Although there is no spoken dialogue in the game, any guttural noise done by Tycoon, Brainhov, or any of the other zombies gets the message across just fine. The soundtrack of the game is pretty enjoyable as well, and it doesn’t seem to get repetitive even after a few hours of hardcore playing. The trouble is that every other sound effect tends to grate on the nerves after a while. Without dialogue and an army of zombies, get used to hearing faint moans and repetitive combat noises. Luckily you can turn the sound effects down and just enjoy the music.
Many of the missions in Brainhov’s Revenge involve miniature puzzle solving or just plain old-fashioned blitzkrieg action. Maps are laid out like a small city, and neighborhoods are your most frequent battleground. Several houses and other buildings (like hardware stores) are scattered throughout the map, just waiting to be liberated from the blue evil of the zombified Dr. Brainhov.
During most of the missions you must send your zombies to take over buildings (by punching them relentlessly) and converting them to your color. Once they have been converted, they will start producing wandering zombies that can all be summoned simultaneously in case your main squads run into trouble.
There are different classes of zombies to use as well: the run-of-the-mill zombie, an engineer zombie, and even a giant green beast with wheels grafted to him that just rolls around consuming anything unlucky enough to get caught in his path. The enemies have their own special units as well, such as a giant werewolf with various weapons lodged into his back, and pygmy-looking zombies that run humorously full force with their arms forward.
There’s more than just combat in ZT2, though, such as tedious missions where you actually take control of Dr. Brainhov and have to guide him through a human settlement without any of the rednecks noticing! The stealth missions really don’t serve a purpose other than to carry along the storyline, but they feel so out of place in comparison to the rest of the game that they come off as more of a chore than anything.
Zombie Tycoon 2: Brainhov’s Revenge is a solid title with very few setbacks aside from the stealth missions, which really only serve as an unneeded break in pace. If anyone is looking for a light-hearted, kid-friendly game with a decent sense of humor, Zombie Tycoon 2 is a title you should definitely check out.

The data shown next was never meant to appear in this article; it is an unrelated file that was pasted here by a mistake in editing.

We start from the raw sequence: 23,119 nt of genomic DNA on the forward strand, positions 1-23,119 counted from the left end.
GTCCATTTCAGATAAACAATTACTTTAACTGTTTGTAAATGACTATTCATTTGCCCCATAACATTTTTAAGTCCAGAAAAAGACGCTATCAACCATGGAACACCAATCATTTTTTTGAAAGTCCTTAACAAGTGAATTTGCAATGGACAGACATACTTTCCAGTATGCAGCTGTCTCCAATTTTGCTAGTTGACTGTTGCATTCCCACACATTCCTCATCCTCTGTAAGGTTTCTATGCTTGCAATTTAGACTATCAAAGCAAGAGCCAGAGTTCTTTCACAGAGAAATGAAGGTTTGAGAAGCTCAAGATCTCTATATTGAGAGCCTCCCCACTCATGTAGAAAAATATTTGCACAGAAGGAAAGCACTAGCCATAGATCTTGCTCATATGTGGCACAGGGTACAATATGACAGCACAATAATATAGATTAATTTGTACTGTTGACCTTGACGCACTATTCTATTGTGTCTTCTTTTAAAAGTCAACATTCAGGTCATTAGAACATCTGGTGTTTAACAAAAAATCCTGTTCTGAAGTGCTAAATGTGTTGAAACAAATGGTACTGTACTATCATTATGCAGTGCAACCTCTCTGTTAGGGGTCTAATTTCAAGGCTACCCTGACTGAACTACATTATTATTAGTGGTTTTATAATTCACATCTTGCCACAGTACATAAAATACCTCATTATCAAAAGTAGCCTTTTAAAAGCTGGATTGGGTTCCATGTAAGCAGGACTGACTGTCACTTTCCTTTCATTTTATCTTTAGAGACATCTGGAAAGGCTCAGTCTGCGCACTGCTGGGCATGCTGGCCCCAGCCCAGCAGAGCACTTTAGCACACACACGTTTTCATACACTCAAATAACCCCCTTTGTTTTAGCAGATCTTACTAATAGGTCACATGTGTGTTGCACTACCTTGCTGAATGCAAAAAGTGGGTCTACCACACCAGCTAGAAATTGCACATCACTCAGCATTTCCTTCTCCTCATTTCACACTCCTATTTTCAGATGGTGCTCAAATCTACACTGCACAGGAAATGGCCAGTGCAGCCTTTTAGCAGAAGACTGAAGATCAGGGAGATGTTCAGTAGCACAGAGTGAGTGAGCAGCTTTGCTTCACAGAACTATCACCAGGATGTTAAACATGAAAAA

By: Uma Smith
Indie games are coming in to mainstream gaming consoles to get the developers’ names known. One in particular, Mike Bithell, initially released his creation, Thomas Was Alone, in October 2010 as a Flash-based browser game. Well, thanks to Curve Studio that game is no longer “alone” with the expansion of its exposure to the PC and MAC OS in July 2012 as well as the recent appearance in both the PlayStation 3 and Vita. Let’s see how this ambitious little Indie title turns out.
Getting around in Thomas Was Alone is effortless considering how the control scheme is effectively laid out and simplified. While navigating through the platforming environments feels pretty tight, there does seem to be a slight delay in responsiveness. Sometimes, pressing the jump button when you’re on the edge of a platform could very well have you end up falling off instead. But other than timing your jumps accordingly, your ability to get acquainted with the controls should be seamless.
At first glance, Thomas Was Alone may be misjudged as lacking in graphical capabilities. The visual presentation is set at a minimum, with just shapes and the platforms being shown on screen, and there’s no elaborate background or special effects that will add as eye candy. Nonetheless, this is the intended approach by the developer as the overall look is meant to reflect the mundane world that the main character is trying to escape from. The appearance is unique, but it could be at risk of being quickly dismissed by players accustomed to high-end graphics.
As for the audio, there is a blend of the gentle sounds of the piano and guitar along with electronic sounds that come about. Furthermore, the effects are very retro and it works. Finally, the narration is quite neat with a hint of humor that occasionally grabs your attention.
Thomas Was Alone is about an artificial intelligence named Thomas, who becomes self-aware and develops his own thoughts. Eventually, he decides to escape from the computer mainframe world that he feels trapped in. To Thomas’ disadvantage, the programmers are made aware of this glitch and are working to ensure that he never leaves by implementing more complex puzzles for him to overcome.